Boutique fitness is taking over the exercise industry.
From SoulCycle to barre classes to CrossFit, we’re inundated with new, exciting ways to work out every day.
It can be tempting to want to try all of the new classes available.
But when working out is done too frequently, it can be dangerous.
A recent Well+Good story highlights the dangers of too-tough workouts – the ones that make your muscles ache and leave you dripping in a pool of sweat.
“There’s definitely been a shift to a mentality that the best workout is one that destroys you,” Brynn Putnam, founder of the workout program Refine Method, said to Well+Good. “I think that’s a scary and unfortunate shift in the wrong direction.”
That’s not to say that challenging workouts are never good for you – they can be – and, as celebrity trainer Anna Kaiser told Business Insider, it’s “really important if trying to figure out, ‘How hard am I working?'” and making sure that you’re getting your heart rate up.
It’s just that the desire to feel a “burn” at the expense of compromising form and safety – as well as over training – can be detrimental, Well+Good notes.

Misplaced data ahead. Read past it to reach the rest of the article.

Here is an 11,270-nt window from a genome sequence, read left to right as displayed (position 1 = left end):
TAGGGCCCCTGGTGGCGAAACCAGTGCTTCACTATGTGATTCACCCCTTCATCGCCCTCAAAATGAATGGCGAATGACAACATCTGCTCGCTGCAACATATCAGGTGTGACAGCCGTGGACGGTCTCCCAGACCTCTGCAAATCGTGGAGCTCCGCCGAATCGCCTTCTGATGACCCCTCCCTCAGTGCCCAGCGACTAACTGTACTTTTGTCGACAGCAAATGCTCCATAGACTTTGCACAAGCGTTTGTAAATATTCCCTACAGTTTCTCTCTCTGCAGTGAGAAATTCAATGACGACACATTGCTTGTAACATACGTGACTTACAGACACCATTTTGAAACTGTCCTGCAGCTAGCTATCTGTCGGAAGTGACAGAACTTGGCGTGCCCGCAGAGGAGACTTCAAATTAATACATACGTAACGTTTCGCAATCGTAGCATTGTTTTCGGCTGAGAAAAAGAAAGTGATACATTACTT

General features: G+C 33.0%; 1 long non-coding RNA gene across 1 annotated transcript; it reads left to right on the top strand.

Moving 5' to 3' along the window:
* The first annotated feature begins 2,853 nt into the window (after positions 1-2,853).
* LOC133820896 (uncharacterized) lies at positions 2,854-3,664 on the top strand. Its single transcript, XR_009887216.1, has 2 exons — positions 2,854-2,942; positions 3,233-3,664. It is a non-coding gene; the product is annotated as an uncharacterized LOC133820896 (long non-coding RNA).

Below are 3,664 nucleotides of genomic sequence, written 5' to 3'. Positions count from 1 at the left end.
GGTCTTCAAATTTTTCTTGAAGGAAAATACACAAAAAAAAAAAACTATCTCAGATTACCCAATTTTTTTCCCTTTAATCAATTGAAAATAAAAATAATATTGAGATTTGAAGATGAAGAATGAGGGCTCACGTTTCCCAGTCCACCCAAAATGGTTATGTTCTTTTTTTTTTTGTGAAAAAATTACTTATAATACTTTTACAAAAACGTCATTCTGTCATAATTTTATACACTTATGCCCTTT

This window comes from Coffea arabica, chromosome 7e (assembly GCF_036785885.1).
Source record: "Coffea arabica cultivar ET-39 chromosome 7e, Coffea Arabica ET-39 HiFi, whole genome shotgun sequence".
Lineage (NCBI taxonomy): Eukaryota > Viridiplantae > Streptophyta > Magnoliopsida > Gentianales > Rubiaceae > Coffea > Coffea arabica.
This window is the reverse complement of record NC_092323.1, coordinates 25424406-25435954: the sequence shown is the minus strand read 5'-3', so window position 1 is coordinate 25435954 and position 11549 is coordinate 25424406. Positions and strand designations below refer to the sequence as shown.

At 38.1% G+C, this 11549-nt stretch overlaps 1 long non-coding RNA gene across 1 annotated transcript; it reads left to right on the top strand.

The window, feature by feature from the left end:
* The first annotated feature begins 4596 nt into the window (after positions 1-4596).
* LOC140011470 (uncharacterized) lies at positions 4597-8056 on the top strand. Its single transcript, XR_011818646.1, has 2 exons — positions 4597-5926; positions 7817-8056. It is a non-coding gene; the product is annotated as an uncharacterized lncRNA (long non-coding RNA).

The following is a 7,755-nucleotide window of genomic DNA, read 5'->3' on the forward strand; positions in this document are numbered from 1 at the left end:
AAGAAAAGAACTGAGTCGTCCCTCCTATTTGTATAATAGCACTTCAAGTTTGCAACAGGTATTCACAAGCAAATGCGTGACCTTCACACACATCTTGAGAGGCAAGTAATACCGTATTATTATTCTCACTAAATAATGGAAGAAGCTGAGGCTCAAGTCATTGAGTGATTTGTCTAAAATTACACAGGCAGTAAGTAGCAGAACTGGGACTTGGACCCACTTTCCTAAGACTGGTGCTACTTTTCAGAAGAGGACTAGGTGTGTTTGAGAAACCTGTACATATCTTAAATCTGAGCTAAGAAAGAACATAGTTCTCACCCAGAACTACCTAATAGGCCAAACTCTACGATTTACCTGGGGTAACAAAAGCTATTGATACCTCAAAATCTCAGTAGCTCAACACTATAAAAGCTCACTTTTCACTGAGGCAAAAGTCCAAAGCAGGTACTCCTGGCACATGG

“The basis of all good fitness programs is frequency, intensity, type, and time,” Putnamsaid to Well+Good. “You should be progressively adjusting those variables, not doing them all at once.”
Well+Good notes than when doing extremely intense workouts, it’s important not to do ridiculously hard classes every single day; it can result in injury and metabolic issues, and can ultimately take away from one’s goals. It’s important to make sure that there’s time for the body to recover, the website adds.
There’s good news, though; fortunately, you don’t need to work out at a wild intensity for long periods of time. A study recently showed that interval-based training can be an extremely efficient way to promote weight loss.
Another risk of the boutique fitness industry is that people can become enamored with one activity, at the expense of the muscles they’re not working out.
Kaiser also told Business Insider that “it’s easy for people to get addicted to one thing, and that’s where they can go wrong,” specifically pointing to how indoor cycling most days means “you’re just working [the same] muscles over and over again.”